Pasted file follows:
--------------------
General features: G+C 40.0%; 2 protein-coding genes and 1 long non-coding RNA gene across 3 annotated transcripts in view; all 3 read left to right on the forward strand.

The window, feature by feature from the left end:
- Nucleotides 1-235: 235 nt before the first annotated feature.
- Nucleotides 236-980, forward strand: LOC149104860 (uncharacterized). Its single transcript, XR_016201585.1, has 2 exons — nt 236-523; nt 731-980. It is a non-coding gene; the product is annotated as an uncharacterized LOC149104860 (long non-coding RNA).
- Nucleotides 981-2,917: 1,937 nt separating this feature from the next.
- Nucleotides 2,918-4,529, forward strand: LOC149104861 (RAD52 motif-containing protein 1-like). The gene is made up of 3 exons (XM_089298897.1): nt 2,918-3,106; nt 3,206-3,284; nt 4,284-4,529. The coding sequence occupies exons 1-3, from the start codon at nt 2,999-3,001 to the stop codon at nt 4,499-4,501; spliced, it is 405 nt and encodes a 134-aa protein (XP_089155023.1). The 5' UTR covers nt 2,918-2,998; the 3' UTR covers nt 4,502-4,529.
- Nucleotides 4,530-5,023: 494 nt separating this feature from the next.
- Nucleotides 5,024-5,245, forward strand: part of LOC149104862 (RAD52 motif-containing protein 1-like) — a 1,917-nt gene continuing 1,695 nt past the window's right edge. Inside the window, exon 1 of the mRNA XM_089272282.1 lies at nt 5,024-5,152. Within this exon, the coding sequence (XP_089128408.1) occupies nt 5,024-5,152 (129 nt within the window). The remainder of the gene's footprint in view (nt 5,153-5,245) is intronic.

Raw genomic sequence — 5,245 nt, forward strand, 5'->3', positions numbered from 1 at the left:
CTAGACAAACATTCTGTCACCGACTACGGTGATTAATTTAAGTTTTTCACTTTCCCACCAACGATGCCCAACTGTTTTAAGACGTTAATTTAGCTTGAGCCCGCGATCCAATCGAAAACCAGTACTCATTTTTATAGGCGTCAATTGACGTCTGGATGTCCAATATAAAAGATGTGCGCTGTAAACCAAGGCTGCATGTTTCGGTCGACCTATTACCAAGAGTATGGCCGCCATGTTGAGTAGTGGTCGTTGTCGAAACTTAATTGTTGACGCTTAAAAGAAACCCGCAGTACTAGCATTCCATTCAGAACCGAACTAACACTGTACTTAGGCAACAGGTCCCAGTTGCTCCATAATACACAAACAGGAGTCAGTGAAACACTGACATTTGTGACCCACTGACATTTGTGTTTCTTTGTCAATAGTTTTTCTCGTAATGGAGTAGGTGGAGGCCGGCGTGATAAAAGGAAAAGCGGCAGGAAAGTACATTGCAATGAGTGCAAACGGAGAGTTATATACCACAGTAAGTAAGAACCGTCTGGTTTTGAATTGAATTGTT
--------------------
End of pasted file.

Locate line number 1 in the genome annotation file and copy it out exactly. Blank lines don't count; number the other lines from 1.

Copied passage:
General features: G+C 40.0%; 2 protein-coding genes and 1 long non-coding RNA gene across 3 annotated transcripts in view; all 3 read left to right on the forward strand.